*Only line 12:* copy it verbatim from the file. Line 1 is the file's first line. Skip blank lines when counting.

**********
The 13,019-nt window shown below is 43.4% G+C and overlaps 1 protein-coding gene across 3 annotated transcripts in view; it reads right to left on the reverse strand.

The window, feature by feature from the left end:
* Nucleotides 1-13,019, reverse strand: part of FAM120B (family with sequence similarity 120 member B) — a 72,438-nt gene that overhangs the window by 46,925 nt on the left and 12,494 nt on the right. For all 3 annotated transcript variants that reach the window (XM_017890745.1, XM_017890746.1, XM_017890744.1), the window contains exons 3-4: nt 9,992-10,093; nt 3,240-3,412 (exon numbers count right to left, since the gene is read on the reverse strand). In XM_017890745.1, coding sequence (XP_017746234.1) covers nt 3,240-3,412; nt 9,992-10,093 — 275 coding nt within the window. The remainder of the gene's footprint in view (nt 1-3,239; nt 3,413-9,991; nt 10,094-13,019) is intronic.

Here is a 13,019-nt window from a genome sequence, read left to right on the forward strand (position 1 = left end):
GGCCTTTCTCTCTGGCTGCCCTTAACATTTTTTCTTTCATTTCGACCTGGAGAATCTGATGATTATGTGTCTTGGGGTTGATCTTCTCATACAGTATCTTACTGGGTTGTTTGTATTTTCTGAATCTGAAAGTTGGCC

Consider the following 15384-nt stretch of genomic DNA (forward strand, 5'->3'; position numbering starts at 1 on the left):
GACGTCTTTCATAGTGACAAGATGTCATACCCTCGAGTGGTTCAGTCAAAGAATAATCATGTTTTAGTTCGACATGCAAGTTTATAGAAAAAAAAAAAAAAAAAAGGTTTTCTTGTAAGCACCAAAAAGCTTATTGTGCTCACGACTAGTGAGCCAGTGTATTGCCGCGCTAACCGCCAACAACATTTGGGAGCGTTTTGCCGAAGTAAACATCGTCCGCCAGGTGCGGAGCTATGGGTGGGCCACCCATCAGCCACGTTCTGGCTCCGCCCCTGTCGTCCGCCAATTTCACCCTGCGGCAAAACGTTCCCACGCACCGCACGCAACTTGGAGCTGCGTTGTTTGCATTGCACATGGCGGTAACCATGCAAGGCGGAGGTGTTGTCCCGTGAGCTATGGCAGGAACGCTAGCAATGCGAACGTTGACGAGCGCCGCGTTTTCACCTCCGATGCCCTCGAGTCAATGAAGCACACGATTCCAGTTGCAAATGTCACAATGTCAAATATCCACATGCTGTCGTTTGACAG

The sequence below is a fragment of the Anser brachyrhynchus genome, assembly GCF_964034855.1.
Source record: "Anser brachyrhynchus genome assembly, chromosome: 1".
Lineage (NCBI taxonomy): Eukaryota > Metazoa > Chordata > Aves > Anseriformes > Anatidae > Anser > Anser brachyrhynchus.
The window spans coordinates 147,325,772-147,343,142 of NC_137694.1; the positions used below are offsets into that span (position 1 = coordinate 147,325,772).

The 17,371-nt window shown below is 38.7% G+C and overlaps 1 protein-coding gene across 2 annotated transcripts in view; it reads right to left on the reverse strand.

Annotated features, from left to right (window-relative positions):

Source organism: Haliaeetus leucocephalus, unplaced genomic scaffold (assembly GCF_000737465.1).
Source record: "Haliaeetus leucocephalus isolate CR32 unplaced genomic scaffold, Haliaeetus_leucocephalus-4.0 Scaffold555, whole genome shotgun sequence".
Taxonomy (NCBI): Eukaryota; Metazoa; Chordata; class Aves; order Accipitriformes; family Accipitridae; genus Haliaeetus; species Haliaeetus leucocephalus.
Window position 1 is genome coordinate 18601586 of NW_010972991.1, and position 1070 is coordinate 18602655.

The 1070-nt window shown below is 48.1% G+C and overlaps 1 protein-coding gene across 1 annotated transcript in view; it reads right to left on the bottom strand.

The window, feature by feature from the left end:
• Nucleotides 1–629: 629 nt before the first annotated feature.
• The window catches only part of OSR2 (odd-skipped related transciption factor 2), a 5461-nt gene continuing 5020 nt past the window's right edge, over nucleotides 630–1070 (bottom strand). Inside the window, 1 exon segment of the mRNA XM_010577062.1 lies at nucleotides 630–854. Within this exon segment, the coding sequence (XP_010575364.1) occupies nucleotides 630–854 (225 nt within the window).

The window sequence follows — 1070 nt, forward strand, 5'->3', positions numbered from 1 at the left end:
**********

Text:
The 17,371-nt window shown below is 38.7% G+C and overlaps 1 protein-coding gene across 2 annotated transcripts in view; it reads right to left on the reverse strand.